I called my husband to tell him I was on my way home.

“Where are you?” he asked.

“I’m just leaving Paintsville.”

Paintsville!  You didn’t go and get those dogs did you?”

“What? I can’t hear you, must be a bad signal here. Call you later. Love you. Bye.”

I stopped at a gas station just outside the on-ramp to US 52 to put a bit more gas in the tank, get an iced tea, walk the dogs.

“Just wait a minute, Gracie. Let me walk these two first.” The old pair hopped out of the back and went along pretty happily on leashes with me through a vacant lot. Gracie howled her displeasure from the Jeep. With a deep sigh the male dog squatted and deposited a pile of turds as big as a cantaloupe. Within minutes, the other one too had left a steaming mountain — they must have been holding it in for a few days.

I came back with Gracie and some plastic bags to clean up after them. Gracie stood far away, with one delicate foot poised in the air, watching me bag the evidence.

When we got home, my husband was annoyed, but resigned. He knew what he signed up for when he married me. We put the old dogs in a run for the night, he was tender with them. I knew what I signed up for when I married him too. The dogs seemed quite happy.

“It’ll be okay,” I said. “I’m sure I can place them.”

We called them George and Martha, after the Washingtons. George Washington developed the American Foxhound by crossing French staghounds with the slower English Foxhound in order to create a dog that could give chase to the quick brown fox.

For a few weeks George and Martha lived happily in the kennel run– they had a dog house and seemed content. They’d been fed communally and even though we brought them separate dishes, they’d eat first out of one bowl and then out of the second. Neither wanted to come inside.

Then Martha came into season, and she had to be separated from George. Then the autumn chill came on, and George had to come in as well. It was quite an ordeal to get him into the kitchen as he seemed certain that his life would end in many a hideous fashion if he crossed the threshold.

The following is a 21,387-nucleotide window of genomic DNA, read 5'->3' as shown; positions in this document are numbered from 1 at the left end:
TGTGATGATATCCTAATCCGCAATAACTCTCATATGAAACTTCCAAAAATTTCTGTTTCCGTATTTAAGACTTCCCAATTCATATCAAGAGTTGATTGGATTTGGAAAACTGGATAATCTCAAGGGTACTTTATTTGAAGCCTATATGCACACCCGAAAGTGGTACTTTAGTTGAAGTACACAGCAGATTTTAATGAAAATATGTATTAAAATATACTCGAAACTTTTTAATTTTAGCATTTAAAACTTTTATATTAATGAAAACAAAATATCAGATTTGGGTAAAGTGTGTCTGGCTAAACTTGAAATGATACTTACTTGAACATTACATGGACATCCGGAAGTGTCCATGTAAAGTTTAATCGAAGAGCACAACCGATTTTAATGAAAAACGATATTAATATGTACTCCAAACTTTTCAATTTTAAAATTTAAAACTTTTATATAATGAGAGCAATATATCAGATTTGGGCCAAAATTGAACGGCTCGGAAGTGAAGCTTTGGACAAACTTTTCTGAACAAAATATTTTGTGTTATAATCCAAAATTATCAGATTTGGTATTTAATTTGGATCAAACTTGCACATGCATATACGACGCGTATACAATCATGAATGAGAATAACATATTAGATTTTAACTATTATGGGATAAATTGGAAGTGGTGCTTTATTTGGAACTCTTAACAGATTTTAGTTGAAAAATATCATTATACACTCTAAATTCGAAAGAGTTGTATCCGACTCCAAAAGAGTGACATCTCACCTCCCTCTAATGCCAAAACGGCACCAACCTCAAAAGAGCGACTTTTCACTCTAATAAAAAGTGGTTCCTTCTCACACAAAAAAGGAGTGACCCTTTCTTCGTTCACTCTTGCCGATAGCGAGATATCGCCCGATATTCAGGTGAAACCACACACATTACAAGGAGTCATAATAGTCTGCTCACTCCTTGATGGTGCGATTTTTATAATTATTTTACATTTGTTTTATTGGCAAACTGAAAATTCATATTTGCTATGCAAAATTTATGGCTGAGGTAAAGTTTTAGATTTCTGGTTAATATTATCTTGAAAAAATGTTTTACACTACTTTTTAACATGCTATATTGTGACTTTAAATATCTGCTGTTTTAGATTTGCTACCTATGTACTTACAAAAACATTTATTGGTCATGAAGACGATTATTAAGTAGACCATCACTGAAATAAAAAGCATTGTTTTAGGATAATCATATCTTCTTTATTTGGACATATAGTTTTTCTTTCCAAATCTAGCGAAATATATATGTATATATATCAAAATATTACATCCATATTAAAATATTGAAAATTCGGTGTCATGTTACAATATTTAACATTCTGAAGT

It’s an unfortunate trend that people like to talk about what awful lives their rescued dogs must have had before they came to live with them, as if the worse it was the more virtuous that made the “adopter” or “rescuer.”  Shelters feed into this by embellishing or creating terrible life stories to go with each dog.

Were George and Martha abused? Probably not. They weren’t well socialized– they’d been hunting dogs. Maybe they’d had more rough handling than tenderness, but they still looked to people for affection.  Who’s to say how they came to be trotting down a highway in rural Kentucky one morning, but the only one who ever came for them was me.

I kept telling George and Martha when they arrived that this was just a way-station for them, just a stop on the journey to their forever homes, and they would look at me and smile and wag their tails as if they knew different.

I guess they knew different.

You can probably figure the rest of the story. Eighteen months later George and Martha are still here. I never did get around to even trying to network them. Occasionally my husband grouses about the extra mouths to feed, but they’re old dogs. They’re happy here. A commitment to the “rest of their lives” is no more than a year or two.

George spends most of his time hanging out with two of our other dogs. I would have said originally that George and Martha were a bonded pair, but really Martha has little patience for George. George is not the smartest of dogs– he’s easily confused. I believe now that he is quite profoundly deaf.

Martha sleeps in my study. If we move her bed she can’t find it, but she sees well enough to get around the house and mosey through the yard. She is always cheerful. She loves the sound of her name, a bowl of her own, cookies at bedtime, a soft landing.

Banjo Song

Myrtle B. Wilkinson playing tenor banjo, Turlock, California, 1939. Photographer unknown.

Myrtle B. Wilkinson playing tenor banjo, Turlock, California, 1939. Photographer unknown.